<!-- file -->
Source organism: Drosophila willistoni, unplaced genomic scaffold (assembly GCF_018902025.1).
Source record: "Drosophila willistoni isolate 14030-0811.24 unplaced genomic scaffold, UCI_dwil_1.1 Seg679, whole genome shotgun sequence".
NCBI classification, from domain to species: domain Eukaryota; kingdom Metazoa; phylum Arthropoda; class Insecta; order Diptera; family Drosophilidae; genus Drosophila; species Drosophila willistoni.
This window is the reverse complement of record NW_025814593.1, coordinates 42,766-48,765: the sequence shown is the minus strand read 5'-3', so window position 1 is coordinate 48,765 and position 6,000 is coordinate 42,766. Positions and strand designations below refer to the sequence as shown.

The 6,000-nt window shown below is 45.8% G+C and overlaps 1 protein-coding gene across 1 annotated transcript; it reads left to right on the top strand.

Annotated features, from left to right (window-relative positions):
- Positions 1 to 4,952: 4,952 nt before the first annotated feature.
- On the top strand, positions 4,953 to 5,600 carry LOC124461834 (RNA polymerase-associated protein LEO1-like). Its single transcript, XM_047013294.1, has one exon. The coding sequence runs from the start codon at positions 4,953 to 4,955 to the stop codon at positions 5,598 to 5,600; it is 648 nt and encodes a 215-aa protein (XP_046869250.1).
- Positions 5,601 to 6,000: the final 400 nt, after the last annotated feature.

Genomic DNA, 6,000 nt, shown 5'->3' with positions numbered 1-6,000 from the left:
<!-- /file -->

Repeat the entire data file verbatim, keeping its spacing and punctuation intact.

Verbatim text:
Source organism: Drosophila willistoni, unplaced genomic scaffold (assembly GCF_018902025.1).
Source record: "Drosophila willistoni isolate 14030-0811.24 unplaced genomic scaffold, UCI_dwil_1.1 Seg679, whole genome shotgun sequence".
NCBI classification, from domain to species: domain Eukaryota; kingdom Metazoa; phylum Arthropoda; class Insecta; order Diptera; family Drosophilidae; genus Drosophila; species Drosophila willistoni.
This window is the reverse complement of record NW_025814593.1, coordinates 42,766-48,765: the sequence shown is the minus strand read 5'-3', so window position 1 is coordinate 48,765 and position 6,000 is coordinate 42,766. Positions and strand designations below refer to the sequence as shown.

The 6,000-nt window shown below is 45.8% G+C and overlaps 1 protein-coding gene across 1 annotated transcript; it reads left to right on the top strand.

Annotated features, from left to right (window-relative positions):
- Positions 1 to 4,952: 4,952 nt before the first annotated feature.
- On the top strand, positions 4,953 to 5,600 carry LOC124461834 (RNA polymerase-associated protein LEO1-like). Its single transcript, XM_047013294.1, has one exon. The coding sequence runs from the start codon at positions 4,953 to 4,955 to the stop codon at positions 5,598 to 5,600; it is 648 nt and encodes a 215-aa protein (XP_046869250.1).
- Positions 5,601 to 6,000: the final 400 nt, after the last annotated feature.

Genomic DNA, 6,000 nt, shown 5'->3' with positions numbered 1-6,000 from the left: